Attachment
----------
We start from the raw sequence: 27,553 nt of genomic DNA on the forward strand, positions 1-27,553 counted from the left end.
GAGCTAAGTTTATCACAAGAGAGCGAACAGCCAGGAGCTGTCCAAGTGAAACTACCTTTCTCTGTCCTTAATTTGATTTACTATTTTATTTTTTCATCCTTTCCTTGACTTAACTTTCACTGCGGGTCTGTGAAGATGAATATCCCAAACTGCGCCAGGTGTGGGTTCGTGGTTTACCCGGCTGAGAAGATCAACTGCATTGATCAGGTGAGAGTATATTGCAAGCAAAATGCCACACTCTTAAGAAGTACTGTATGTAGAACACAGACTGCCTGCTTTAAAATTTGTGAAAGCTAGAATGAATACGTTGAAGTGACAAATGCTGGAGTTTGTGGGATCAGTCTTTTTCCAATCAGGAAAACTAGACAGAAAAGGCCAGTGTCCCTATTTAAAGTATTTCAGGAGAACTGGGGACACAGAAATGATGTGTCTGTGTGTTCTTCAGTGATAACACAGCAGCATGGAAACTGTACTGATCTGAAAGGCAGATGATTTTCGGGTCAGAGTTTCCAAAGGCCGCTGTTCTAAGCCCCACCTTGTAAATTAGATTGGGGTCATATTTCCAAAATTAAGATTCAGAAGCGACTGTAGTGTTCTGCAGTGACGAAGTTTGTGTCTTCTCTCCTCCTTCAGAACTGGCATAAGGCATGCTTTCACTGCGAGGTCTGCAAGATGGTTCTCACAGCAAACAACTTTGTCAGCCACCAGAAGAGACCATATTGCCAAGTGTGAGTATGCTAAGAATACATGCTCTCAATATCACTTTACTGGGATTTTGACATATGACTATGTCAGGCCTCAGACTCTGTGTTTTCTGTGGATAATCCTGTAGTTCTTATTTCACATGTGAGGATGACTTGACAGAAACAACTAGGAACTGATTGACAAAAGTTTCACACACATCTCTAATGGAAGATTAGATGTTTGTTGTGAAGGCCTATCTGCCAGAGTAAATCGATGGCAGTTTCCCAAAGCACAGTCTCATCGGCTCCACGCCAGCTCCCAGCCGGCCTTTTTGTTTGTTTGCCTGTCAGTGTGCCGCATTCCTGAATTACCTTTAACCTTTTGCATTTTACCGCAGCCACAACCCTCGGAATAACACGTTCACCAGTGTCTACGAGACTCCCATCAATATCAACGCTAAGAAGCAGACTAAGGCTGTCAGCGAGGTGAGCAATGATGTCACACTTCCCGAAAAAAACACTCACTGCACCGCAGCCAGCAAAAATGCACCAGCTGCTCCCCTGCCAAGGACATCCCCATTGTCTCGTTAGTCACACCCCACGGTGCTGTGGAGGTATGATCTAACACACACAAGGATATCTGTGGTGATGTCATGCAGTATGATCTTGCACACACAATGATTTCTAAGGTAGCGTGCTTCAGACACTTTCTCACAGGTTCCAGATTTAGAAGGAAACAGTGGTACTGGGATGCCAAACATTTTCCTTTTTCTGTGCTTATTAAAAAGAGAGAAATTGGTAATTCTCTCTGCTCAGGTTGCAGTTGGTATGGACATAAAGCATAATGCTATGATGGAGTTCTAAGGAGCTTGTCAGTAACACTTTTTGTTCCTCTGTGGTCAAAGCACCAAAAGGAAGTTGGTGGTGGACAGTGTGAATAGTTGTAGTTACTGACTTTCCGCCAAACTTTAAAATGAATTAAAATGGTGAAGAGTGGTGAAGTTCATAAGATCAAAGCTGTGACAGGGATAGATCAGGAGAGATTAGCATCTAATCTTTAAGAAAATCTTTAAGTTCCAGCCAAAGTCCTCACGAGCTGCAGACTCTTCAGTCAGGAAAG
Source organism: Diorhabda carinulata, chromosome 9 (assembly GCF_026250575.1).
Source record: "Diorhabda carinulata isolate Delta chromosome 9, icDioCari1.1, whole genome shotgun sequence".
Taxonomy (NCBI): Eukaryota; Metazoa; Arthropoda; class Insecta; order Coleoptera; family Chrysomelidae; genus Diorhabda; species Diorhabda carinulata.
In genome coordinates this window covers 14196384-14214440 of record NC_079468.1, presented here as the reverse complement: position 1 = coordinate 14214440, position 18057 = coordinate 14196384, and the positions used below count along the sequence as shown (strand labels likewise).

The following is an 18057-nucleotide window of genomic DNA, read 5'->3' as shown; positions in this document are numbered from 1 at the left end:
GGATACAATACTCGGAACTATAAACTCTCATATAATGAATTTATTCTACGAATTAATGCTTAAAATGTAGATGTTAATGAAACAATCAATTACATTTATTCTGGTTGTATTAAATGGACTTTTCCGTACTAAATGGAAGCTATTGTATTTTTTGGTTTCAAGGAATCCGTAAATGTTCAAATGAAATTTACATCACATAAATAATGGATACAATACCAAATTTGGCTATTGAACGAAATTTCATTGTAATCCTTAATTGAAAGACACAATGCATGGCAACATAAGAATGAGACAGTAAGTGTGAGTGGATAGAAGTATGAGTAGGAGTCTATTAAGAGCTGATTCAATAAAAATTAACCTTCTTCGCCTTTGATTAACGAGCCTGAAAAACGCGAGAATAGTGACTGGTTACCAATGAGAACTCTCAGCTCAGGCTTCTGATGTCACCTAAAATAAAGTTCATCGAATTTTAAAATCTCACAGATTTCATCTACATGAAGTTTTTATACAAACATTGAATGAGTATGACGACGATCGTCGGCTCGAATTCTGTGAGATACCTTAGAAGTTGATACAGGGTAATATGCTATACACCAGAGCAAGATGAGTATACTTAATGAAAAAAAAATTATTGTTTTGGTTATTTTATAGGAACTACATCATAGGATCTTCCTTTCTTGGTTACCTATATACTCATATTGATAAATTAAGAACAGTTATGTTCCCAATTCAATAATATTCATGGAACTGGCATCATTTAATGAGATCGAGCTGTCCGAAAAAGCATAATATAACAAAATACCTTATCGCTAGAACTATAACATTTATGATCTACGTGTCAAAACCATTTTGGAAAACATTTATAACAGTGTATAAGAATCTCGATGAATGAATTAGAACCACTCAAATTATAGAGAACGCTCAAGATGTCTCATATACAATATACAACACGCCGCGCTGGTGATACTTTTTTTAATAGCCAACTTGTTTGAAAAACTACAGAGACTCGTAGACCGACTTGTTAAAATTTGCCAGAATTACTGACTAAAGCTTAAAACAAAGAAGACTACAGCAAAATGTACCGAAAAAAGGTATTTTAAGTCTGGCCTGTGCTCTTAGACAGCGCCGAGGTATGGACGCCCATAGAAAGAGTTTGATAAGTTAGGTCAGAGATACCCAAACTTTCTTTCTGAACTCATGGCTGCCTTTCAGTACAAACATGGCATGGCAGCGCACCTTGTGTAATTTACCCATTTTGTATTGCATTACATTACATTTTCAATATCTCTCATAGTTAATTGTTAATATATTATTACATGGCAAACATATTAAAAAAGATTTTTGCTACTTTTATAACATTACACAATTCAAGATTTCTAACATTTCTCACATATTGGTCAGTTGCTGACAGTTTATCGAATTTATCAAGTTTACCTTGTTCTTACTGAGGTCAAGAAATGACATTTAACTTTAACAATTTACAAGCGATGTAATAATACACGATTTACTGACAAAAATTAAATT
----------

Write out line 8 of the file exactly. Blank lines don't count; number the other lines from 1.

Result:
GGATACAATACTCGGAACTATAAACTCTCATATAATGAATTTATTCTACGAATTAATGCTTAAAATGTAGATGTTAATGAAACAATCAATTACATTTATTCTGGTTGTATTAAATGGACTTTTCCGTACTAAATGGAAGCTATTGTATTTTTTGGTTTCAAGGAATCCGTAAATGTTCAAATGAAATTTACATCACATAAATAATGGATACAATACCAAATTTGGCTATTGAACGAAATTTCATTGTAATCCTTAATTGAAAGACACAATGCATGGCAACATAAGAATGAGACAGTAAGTGTGAGTGGATAGAAGTATGAGTAGGAGTCTATTAAGAGCTGATTCAATAAAAATTAACCTTCTTCGCCTTTGATTAACGAGCCTGAAAAACGCGAGAATAGTGACTGGTTACCAATGAGAACTCTCAGCTCAGGCTTCTGATGTCACCTAAAATAAAGTTCATCGAATTTTAAAATCTCACAGATTTCATCTACATGAAGTTTTTATACAAACATTGAATGAGTATGACGACGATCGTCGGCTCGAATTCTGTGAGATACCTTAGAAGTTGATACAGGGTAATATGCTATACACCAGAGCAAGATGAGTATACTTAATGAAAAAAAAATTATTGTTTTGGTTATTTTATAGGAACTACATCATAGGATCTTCCTTTCTTGGTTACCTATATACTCATATTGATAAATTAAGAACAGTTATGTTCCCAATTCAATAATATTCATGGAACTGGCATCATTTAATGAGATCGAGCTGTCCGAAAAAGCATAATATAACAAAATACCTTATCGCTAGAACTATAACATTTATGATCTACGTGTCAAAACCATTTTGGAAAACATTTATAACAGTGTATAAGAATCTCGATGAATGAATTAGAACCACTCAAATTATAGAGAACGCTCAAGATGTCTCATATACAATATACAACACGCCGCGCTGGTGATACTTTTTTTAATAGCCAACTTGTTTGAAAAACTACAGAGACTCGTAGACCGACTTGTTAAAATTTGCCAGAATTACTGACTAAAGCTTAAAACAAAGAAGACTACAGCAAAATGTACCGAAAAAAGGTATTTTAAGTCTGGCCTGTGCTCTTAGACAGCGCCGAGGTATGGACGCCCATAGAAAGAGTTTGATAAGTTAGGTCAGAGATACCCAAACTTTCTTTCTGAACTCATGGCTGCCTTTCAGTACAAACATGGCATGGCAGCGCACCTTGTGTAATTTACCCATTTTGTATTGCATTACATTACATTTTCAATATCTCTCATAGTTAATTGTTAATATATTATTACATGGCAAACATATTAAAAAAGATTTTTGCTACTTTTATAACATTACACAATTCAAGATTTCTAACATTTCTCACATATTGGTCAGTTGCTGACAGTTTATCGAATTTATCAAGTTTACCTTGTTCTTACTGAGGTCAAGAAATGACATTTAACTTTAACAATTTACAAGCGATGTAATAATACACGATTTACTGACAAAAATTAAATT